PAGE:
Sally Denton, author of The Profiteers: Bechtel and the Men Who Built the World, signs copies of her book Tuesday at Collected Works in Santa Fe. Photo by Roger Snodgrass/ladailypost.com
- The Profiteers – Bechtel and the Men Who Built the World.
Veteran investigative reporter Sally Denton was drawn to write a book about Bechtel Corporation in part because she grew up in Boulder City, a town built by Bechtel for a colossal project in Nevada during the Great Depression. Denton was raised in a house overlooking a majestic view that included Lake Mead held back by Hoover Dam, the largest dam of its time.
“Symbolic of all that was right and wrong with America, Boulder Dam (renamed Hoover Dam in 1947) created the water and energy infrastructure that would power the rest of the century’s burgeoning development in the American West, Sunbelt metropolises never before envisioned – Los Angeles, Denver, Las Vegas, Phoenix, San Diego – and would become a sudden slightly daunting reality,” she wrote. “The central thrust of the massive population shift from East to West depended upon the control of water and energy, and Bechtel would be firmly installed as a power broker in exploiting the western resources of water coal, uranium, oil and gas.”
The Profiteers book jacket. Courtesy image
Bechtel’s power to realign the axis of the American Dream was just the beginning of its role in building the modern world, with all that was bold and heedless about where we are today. In a hard look at the company’s career, one of the few independent assessments that have been made outside the private company’s tightly held secrets, Denton follows the company’s career into naval construction during World War II, where it joined fortunes with John McCone, later to become not only the chairman of the Atomic Energy Commission, but also the director of the CIA, an invaluable connection to future wealth and rich veins of public resources.
The rest of the story is almost too grandiose to summarize, but Denton captures Bechtel’s dramatic growth around the world, before global was a household concept and when the Middle East oilfields were there to be milked by a company that could build pipelines for Sheiks and palaces for Saddam Hussein and nuclear power stations for the up and comers. When Saddam fell, the same company was there to convert his palace into an American headquarters compound, picking up a bonus in the so-called reconstruction of Iraq.
Bechtel built the Chunnel from Britain to France and the Big Dig through Boston and went on to work on some of the most lucrative, government funded, publically subsidized contracts and tens of thousands of projects throughout the world. In recent years, they have become a major player in the Department of Energy nuclear weapons complex, including a limited partnership with the University of California and others to manage and operate Los Alamos National and Lawrence Livermore national laboratories.
According to Denton, Bechtel perfected a mechanism for success that has been widely adopted in the military-industrial complex. This was the famous “revolving door” that moved top officials back and forth from position of responsibility inside the government to positions of decisive influence outside the government.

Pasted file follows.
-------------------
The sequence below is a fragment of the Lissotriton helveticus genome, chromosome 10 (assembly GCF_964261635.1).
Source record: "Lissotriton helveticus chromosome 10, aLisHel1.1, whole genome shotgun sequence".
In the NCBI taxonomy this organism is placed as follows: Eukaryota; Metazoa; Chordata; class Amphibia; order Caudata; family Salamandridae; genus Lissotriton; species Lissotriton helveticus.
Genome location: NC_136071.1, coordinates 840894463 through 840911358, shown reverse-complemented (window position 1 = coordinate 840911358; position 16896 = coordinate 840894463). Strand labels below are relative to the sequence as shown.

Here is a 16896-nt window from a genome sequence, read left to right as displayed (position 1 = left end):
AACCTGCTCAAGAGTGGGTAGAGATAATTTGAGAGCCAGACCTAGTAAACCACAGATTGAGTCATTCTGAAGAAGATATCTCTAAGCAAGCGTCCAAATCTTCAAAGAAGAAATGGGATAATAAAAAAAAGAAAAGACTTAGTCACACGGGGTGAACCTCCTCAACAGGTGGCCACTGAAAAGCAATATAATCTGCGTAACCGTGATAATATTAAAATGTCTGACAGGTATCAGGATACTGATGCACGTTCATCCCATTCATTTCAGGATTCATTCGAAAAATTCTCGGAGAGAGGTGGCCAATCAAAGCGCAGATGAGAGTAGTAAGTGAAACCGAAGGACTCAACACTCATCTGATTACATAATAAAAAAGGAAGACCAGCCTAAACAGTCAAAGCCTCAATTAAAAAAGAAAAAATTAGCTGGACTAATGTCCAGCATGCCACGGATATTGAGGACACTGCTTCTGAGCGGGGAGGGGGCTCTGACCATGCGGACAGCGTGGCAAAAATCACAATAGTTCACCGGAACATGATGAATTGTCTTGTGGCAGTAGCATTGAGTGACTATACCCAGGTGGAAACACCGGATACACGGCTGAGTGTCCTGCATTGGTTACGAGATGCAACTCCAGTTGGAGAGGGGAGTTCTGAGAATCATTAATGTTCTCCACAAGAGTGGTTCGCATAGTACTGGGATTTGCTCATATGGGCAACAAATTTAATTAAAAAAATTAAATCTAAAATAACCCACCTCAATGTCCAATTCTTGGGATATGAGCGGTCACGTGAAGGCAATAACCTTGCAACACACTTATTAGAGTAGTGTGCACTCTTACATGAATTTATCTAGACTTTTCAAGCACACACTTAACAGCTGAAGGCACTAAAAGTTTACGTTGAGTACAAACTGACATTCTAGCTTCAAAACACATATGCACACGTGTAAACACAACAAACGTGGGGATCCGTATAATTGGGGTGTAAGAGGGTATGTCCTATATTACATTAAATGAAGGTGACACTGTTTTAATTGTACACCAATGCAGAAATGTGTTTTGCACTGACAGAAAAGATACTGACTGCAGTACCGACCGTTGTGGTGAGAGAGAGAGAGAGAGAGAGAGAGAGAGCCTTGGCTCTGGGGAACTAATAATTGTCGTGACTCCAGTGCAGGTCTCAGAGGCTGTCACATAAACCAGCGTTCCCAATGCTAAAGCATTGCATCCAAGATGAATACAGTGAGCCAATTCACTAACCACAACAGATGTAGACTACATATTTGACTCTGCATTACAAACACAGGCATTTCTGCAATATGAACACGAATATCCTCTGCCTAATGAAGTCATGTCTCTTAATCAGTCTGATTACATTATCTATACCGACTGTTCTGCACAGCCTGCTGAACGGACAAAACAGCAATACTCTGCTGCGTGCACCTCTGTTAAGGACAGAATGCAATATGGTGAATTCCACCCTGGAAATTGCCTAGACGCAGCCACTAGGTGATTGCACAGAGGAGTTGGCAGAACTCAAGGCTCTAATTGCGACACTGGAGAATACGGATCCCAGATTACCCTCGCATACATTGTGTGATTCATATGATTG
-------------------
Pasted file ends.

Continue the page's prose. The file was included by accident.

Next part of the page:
In response to Bechtel’s public criticism of unspecified inaccuracies in the book, Denton said she did not write a “gotcha book.” Her story of the company is based on the available public record, which she admits is incomplete, because Bechtel has always been a private company not subject to Securities and Exchange Commission regulation or stockholder review. Investigating an impervious subject, Denton has written a well-documented “I see you,” without rabbit punches or low blows. One-third of her book is devoted to notes, bibliography and citations and is clearly an honest attempt to say what she could gather and grasp.
Denton said she was surprised to discover how little Americans know about the privatization that has swept up the national laboratories, which began recasting themselves as the nuclear weapons enterprise, rather than the nuclear weapons complex in the last decade. “What should the relationship be between private industry and the government?” she asks.
One take-away from her effort, she said at a book signing and discussion Tuesday evening at Collected Works in Santa Fe, is the necessity of the “spotlight.” This happens to be the title of the movie that won the Academy Award for best picture this year, about the investigative journalism that exposed the cover-up of endemic sexual abuse of children by Roman Catholic priests in Boston. “Anyone can operate in the shadows,” Denton said.
Denton has written nine books since 2008, including Bluegrass Conspiracy: An Inside Story of Power, Greed, Drugs and Murder; Money and Power: The Making of Las Vegas and Its Hold on America (with Roger Morris); and The Plots Against the President: FDR, A Nation in Crisis, and the Rise of the American Right.
Intended as a two-year project, The Profiteers took four years and grew in scope as Denton pursued the secretive Bechtel empire across the twentieth century to the present. She admits the difficulty of projecting the company’s future under Brendan Bechtel, the young, fifth-generation heir who took over the reins as president and COO in 2014, but she pointed to a recent op-ed in USA today, which Bechtel calls for America to respond to the emergency posed by the decline of its infrastructure.
Probably not by coincidence, working off some of the long neglected deferred maintenance at the weapons laboratories is one of the big growth areas in DOE’s budget proposal for next year.